The small NW Ohio college town of Tiffin was named after the English born man who served as the first Governor of the Buckeye State from 1803-1807 and was one of the biggest players in early Ohio politics. Ed also did something pretty important in the War of 1812 but not as a soldier. You wouldn't know any of this this if you walked around Tiffin OH. I didn't see one statue of this man or anything informational about him at all. I did see a buttery looking statue of Josiah Hedges (below) who founded the town in 1820. Maybe they have a statue or a sign hidden somewhere for Edward Tiffin but I didn't see any. Don't get me wrong, Tiffin OH has some other nice history that is featured but I would have thought they would have honored their namesake a little more prominently.

Edward Tiffin was born in England on June 19th 1766. His family emigrated to Virginia in 1789 where he then married Mary Worthington, the sister of Thomas Worthington who another future Governor of OH and known as the Father of Ohio Statehood.

I Can't believe It's Not Tiffin!
Tiffin's family eventually moved to the Northwest Territory in 1798 and settled in Chillicothe OH where Edward Tiffin, a trained medical doctor also became involved in the Democratic-Republican Party along with his brother-in-law Thomas Worthington.  The Democratic-Republican Party was at odds with the Federalist Party of whom Arthur St. Clair, the Governor of the NW Territory, was a member. St. Clair opposed Ohio Statehood on the grounds that his own party would lose power in the US Senate if this was allowed to occur. President Thomas Jefferson, another Democratic-Republican Party member dismissed St. Clair which cleared OH for Statehood thus tipping the balance of power. Tiffin was elected without opposition. He was later elected to the US Senate representing his adopted home state and also served in other various political positions for the State of Ohio. Tiffin was also responsible for removing important Federal records from Washington DC prior to it being burned and sacked by the British in 1814 during the War of 1812.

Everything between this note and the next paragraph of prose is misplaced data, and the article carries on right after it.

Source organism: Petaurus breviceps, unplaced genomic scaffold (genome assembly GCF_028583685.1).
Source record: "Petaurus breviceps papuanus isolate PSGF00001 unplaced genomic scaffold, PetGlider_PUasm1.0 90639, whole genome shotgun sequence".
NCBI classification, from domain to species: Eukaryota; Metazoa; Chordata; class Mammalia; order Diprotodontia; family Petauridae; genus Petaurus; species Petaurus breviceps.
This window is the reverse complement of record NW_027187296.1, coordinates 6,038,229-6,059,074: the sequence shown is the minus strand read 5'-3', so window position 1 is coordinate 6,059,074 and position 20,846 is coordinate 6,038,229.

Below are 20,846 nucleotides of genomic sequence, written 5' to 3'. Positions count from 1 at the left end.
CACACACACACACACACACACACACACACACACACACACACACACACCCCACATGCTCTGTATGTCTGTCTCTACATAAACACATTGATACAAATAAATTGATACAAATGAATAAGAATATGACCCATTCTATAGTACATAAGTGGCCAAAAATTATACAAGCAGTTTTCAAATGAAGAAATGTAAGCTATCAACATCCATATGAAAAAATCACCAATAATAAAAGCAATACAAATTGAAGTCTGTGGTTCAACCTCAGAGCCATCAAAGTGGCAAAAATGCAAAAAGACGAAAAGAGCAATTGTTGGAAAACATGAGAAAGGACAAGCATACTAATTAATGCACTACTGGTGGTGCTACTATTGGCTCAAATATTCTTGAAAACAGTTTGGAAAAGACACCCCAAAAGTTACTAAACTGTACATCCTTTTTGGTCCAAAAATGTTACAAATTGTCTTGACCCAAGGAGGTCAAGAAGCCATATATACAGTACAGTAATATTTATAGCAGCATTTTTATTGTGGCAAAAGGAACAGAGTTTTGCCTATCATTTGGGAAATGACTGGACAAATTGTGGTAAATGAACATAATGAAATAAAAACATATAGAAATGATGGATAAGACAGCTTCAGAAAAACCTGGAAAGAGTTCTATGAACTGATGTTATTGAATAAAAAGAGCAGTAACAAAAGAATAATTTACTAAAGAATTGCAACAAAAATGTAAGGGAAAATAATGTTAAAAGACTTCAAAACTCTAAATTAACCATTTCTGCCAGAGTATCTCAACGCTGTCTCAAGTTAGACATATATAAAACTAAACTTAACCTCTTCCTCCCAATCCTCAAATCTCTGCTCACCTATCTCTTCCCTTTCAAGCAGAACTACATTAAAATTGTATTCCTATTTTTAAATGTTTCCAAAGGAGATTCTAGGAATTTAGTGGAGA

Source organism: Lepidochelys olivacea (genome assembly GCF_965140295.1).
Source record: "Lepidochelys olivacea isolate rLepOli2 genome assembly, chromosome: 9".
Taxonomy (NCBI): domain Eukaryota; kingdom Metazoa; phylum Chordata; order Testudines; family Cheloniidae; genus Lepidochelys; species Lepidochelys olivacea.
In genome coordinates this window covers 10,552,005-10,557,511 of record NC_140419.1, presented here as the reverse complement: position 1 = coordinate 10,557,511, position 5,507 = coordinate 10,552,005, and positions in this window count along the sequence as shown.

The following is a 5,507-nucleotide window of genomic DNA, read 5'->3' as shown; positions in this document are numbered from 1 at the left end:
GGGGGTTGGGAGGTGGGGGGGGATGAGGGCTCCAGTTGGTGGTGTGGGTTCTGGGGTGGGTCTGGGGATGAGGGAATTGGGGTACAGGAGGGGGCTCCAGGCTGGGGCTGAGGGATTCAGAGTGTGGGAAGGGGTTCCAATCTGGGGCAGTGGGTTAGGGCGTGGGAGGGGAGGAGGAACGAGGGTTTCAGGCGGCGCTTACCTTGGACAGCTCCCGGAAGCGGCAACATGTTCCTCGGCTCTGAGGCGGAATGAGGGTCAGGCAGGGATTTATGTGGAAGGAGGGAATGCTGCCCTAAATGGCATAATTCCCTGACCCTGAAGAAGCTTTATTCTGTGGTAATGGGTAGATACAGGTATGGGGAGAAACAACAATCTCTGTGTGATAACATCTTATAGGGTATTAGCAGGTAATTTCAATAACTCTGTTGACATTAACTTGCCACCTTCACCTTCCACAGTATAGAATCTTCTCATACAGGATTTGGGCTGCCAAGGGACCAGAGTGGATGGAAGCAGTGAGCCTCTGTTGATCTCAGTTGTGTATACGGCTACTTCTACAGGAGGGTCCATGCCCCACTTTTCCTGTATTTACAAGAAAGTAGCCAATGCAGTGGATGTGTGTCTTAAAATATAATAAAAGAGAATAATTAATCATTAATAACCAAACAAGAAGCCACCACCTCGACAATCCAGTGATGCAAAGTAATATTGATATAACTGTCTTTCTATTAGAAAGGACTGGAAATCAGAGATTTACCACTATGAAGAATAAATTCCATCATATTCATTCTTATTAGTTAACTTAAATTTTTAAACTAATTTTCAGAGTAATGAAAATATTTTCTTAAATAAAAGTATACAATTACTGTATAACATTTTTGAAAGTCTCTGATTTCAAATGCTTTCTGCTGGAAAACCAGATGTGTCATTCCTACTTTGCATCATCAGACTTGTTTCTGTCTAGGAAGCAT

Tiffin served out his final years as the US Surveyor General until his death in 1829 at the age of 63 never stepping foot in the town that bears his name.

You may be wondering, why does Ohio's 6th Governor, Thomas Worthington a peer of Tiffin's, get to be known as "the Father of Ohio Statehood" and Tiffin gets squat?
*Why is Tiffin just an asterisk in Ohio history?
Location, location, location. It seems that Tiffin's home in Chillicothe no longer exists while Worthington's Adena Mansion stands to this day as an historic tourist attraction that happens to be where the the first mound of a previously unknown culture of Native Americans was discovered in 1901. This 800 BC to AD 100 AD period was named the Adena Culture after the name of Worthington's estate. I guess if you are going to be remembered, have a nice house in a good part of town and name it something memorable. It will help if you build it on something undiscovered too.

Monday, June 18, 2012

The War to End All Indian Wars

say hello to Kelsey's little friend at Ft Meigs

The US officially declared war on Great Britain on this day in 1812 launching the two and half year War of 1812. I don't think many people understand the effect this war had on our nation's history. It generally gets only a brief mention in history class mainly for inspiring the lyrics to what would become the US National Anthem.